In "Polar City Red" by Jim Laughter, the setting is Fairbanks, Alaska in 2075 after heat waves in the Lower 48 states of the USA have made that part of the world uninhabitable and climate refugees take refuge in so-called "polar cities" – domed or underground cities – in the Arctic regions to serve as "breeding pairs" for future generations, an idea that was originally put forth by British chemist James Lovelock.
Dan Bloom and Ah-Lin, an actor playing JERKY, in a scene from POLAR CITY RED the movie during location shooting in Alaska.
David: Do you regard the way LA is portrayed (constant rain) in Blade Runner as a clifi feature?
Dan: Yes. That's a very cli fi feature of that movie. And I lived in Tokyo City for five years in the 1990s.....thirty million population....it was Blade Runner to me for five years especially at night and especially in the spring rainy season.
But it doesn't have to be all dark and depressing in cli fi novels or movies. I also hope to read and see cli fi works that portray positive, hopeful ways of coping with what is arguably the most pressing existential threat humankind has ever faced. I am an optimist, myself. I hope cli fi can help readers and movie-goers break through to the side of optimism and hope. But there is a lot of ground to cover, and not all of it is going to be a pretty picture.
In "Finitude" by Scottish novelist Hamish MacDonald, the setting is a city much like London in some un-named country much like Britain in the near future, where all hell breaks loose and a group of people search for a safe haven, against all odds. It's all one of the first cli-fi novels written by a gay author and with a major gay romance in the story.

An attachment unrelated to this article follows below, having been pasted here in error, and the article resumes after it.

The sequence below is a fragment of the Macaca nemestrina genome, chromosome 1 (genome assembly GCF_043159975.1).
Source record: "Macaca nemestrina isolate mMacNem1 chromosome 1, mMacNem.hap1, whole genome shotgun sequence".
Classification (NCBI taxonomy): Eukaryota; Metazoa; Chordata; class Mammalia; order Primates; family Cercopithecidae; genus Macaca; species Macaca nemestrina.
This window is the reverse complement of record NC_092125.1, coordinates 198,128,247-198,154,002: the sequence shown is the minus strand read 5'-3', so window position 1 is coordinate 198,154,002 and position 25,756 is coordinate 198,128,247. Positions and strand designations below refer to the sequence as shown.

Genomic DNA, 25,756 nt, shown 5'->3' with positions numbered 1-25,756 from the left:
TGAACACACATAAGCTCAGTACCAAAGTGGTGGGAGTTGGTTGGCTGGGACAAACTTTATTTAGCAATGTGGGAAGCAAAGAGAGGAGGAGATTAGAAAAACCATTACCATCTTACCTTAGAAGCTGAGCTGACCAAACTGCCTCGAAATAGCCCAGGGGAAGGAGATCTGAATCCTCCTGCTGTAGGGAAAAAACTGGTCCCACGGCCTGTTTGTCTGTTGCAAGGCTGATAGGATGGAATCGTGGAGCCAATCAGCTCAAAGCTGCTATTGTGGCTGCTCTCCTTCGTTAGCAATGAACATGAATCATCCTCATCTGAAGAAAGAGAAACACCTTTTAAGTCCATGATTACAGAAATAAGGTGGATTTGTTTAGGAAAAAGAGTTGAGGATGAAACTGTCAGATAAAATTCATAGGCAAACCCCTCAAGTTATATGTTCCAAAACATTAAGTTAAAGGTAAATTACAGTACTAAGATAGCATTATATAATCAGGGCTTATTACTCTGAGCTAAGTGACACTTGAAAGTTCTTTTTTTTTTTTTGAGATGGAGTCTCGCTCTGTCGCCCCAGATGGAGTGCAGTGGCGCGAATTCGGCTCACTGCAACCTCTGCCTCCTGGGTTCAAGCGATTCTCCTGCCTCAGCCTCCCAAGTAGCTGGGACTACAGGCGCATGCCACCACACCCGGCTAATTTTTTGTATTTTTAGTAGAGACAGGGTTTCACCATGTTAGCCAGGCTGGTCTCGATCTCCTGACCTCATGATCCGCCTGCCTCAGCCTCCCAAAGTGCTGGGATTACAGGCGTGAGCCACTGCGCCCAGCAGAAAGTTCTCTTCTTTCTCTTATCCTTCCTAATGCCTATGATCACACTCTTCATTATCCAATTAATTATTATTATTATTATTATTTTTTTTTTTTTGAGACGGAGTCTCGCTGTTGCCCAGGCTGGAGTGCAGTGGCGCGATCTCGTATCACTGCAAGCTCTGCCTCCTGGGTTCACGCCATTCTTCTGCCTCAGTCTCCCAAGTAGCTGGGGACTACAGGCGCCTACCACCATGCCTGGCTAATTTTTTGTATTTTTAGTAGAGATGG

So cli-fi is an open genre that serves as a platform for writers and film people to explore the future, not in a sci-fi but in a cli-fi way.
David: In some cli fi novels or movies, cities are abandoned. Do you think this is likely?
Dan: Yes, I do. I can't see the future, and I don't have a time frame for when all these things are going to happen, it's anybody's guess and my instinct tells me it's still 300 to 500 years away before the shit hits the fan, so to speak, but if we cannot curb the problems that are causing man-made global warming and runaway climate change, then cities will have to be abandoned and climate refugees will have to seek food, shelter and fuel in northern areas of the Arctic. Goodbye Manhattan, goodbye London, goodbye Paris, goodbye Beijing, goodbye Sydney.
Possible refuges might be New Zealand, the island of Tasmania, and all of the Arctic from Alaska to Canada to Greenland to Scandinavia to Russia and northern China. This is all fertile ground for storytellers to explore with the cli-fi platform.
David: Are all cli-fi films and novels dystopias? Or are there examples of how we might cope positively with climate change in the future?